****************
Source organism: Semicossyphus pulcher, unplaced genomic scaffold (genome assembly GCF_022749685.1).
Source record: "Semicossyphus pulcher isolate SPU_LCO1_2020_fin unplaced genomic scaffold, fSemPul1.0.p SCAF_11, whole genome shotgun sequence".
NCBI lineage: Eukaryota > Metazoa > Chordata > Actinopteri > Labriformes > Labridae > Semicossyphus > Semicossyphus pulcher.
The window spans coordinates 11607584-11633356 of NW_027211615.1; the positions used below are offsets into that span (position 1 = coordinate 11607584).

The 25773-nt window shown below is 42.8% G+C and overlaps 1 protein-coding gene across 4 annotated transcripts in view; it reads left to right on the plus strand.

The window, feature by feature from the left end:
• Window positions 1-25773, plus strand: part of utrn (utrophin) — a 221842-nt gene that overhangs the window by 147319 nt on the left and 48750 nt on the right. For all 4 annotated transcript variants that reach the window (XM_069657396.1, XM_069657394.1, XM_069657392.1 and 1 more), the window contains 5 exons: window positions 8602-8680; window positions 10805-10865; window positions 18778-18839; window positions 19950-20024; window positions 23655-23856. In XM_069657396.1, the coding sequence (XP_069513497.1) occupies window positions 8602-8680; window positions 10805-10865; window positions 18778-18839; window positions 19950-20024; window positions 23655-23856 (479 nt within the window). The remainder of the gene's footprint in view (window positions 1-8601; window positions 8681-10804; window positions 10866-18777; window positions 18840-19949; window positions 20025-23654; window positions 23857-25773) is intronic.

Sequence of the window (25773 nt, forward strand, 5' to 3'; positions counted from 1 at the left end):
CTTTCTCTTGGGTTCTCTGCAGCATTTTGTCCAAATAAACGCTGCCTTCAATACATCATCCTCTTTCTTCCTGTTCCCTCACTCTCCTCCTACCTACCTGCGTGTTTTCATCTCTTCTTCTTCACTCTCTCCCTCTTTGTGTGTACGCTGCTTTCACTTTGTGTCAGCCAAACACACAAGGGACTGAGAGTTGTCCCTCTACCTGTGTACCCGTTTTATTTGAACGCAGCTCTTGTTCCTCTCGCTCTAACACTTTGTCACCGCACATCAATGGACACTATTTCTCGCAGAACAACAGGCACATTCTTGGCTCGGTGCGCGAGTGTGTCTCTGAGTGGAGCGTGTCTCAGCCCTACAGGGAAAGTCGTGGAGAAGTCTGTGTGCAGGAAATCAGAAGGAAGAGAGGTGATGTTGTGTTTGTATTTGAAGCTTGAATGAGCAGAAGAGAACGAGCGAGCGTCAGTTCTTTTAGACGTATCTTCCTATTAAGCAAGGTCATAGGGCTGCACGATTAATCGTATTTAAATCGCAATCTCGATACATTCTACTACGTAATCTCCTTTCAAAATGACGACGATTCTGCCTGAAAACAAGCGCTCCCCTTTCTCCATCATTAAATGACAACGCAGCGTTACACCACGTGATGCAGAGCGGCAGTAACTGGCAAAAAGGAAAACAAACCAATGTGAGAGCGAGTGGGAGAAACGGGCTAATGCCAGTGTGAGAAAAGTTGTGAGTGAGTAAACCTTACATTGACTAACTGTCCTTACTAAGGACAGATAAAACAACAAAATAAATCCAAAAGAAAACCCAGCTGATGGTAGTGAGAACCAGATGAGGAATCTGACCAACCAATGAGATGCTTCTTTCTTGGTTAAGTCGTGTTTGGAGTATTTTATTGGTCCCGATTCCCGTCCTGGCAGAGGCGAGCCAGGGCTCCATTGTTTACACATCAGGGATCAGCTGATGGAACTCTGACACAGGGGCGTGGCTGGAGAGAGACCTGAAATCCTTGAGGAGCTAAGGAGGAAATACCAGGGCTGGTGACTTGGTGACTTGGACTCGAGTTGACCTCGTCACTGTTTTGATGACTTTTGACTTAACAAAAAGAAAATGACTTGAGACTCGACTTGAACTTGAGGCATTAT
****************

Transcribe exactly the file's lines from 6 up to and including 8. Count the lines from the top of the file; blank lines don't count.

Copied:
The window, feature by feature from the left end:
• Window positions 1-25773, plus strand: part of utrn (utrophin) — a 221842-nt gene that overhangs the window by 147319 nt on the left and 48750 nt on the right. For all 4 annotated transcript variants that reach the window (XM_069657396.1, XM_069657394.1, XM_069657392.1 and 1 more), the window contains 5 exons: window positions 8602-8680; window positions 10805-10865; window positions 18778-18839; window positions 19950-20024; window positions 23655-23856. In XM_069657396.1, the coding sequence (XP_069513497.1) occupies window positions 8602-8680; window positions 10805-10865; window positions 18778-18839; window positions 19950-20024; window positions 23655-23856 (479 nt within the window). The remainder of the gene's footprint in view (window positions 1-8601; window positions 8681-10804; window positions 10866-18777; window positions 18840-19949; window positions 20025-23654; window positions 23857-25773) is intronic.

Sequence of the window (25773 nt, forward strand, 5' to 3'; positions counted from 1 at the left end):